Friday, May 30, 2008

More on Personality.

Some thoughts from Maritain concerning the reverence due to personality. It relates to Charlotte Mason's thoughts on the sacredness of personality. (If you wonder why I am suddenly blogging about this subject, I am trying to follow this reading schedule along with the CMSeries group)

In answer to our question, then, "What is man?" we may give the Greek, Jewish and Christian idea of man; man as an animal endowed with reason, whose supreme dignity is in the intellect; and man as a free individual in personal relation with God, whose supreme righteousness consists in voluntarily obeying the law of God....

From the philosophical point of view alone the main concept to be stressed here is the concept of human personality. Man is a person, who holds himself in hand by his intelligence and his will. There is in him a richer and nobler existence; he has spiritual super-existence through knowledge and love....

I should like to observe now that a kind of animal training, which deals with psychophysical habits, conditioned reflexes, sense-memorization, etc., undoubtedly plays its part in education: it refers to material individuality, or to what is not specifically human in man. But education is not animal training. The education of man is a human awakening.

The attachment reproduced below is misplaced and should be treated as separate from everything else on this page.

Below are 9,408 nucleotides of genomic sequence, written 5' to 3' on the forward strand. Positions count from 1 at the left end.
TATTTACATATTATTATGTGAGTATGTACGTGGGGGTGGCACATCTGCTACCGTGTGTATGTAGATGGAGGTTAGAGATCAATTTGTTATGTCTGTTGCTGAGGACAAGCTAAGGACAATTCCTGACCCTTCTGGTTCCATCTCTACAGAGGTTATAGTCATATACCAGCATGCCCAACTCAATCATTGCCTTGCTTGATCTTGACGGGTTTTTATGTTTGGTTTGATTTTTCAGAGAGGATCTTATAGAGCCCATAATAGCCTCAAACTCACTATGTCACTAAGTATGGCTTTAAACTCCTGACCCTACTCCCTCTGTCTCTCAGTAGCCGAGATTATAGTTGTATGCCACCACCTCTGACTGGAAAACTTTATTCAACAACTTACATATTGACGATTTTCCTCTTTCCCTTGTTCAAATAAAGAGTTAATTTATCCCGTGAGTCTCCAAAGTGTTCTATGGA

Thus what is of most importance in educators themselves is a respect for the soul as well as for the body of the child, the sense of his innermost essence and his internal resources, and a sort of sacred and loving attention to his mysterious identity, which is a hidden thing that no techniques can reach. And what matters most in the educational enterprise is a perpetual appeal to intelligence and free will in the young.

...thus the prime goal of education is the conquest of internal and spiritual freedom to be achieved by the individual person, or, in other words, his liberation through knowledge and wisdom, good will, and love.
So, to paraphrase:

  • The child (man) is a person.
  • His supreme dignity is in the intellect and will.
  • Training has its place but is not the same as education.
  • Education should appeal to a child's reason and will.
Jacques Maritain is a Thomist, and his view is the traditional Catholic one. In this way, I see Charlotte Mason reclaiming a classical Christian understanding of personality which has tended to be distorted in our skeptical day and age.

While I was looking for something else, I found this old set of newsletters by Karen Glass called Magnaminity -- about CM's educational philosophy and classical education.

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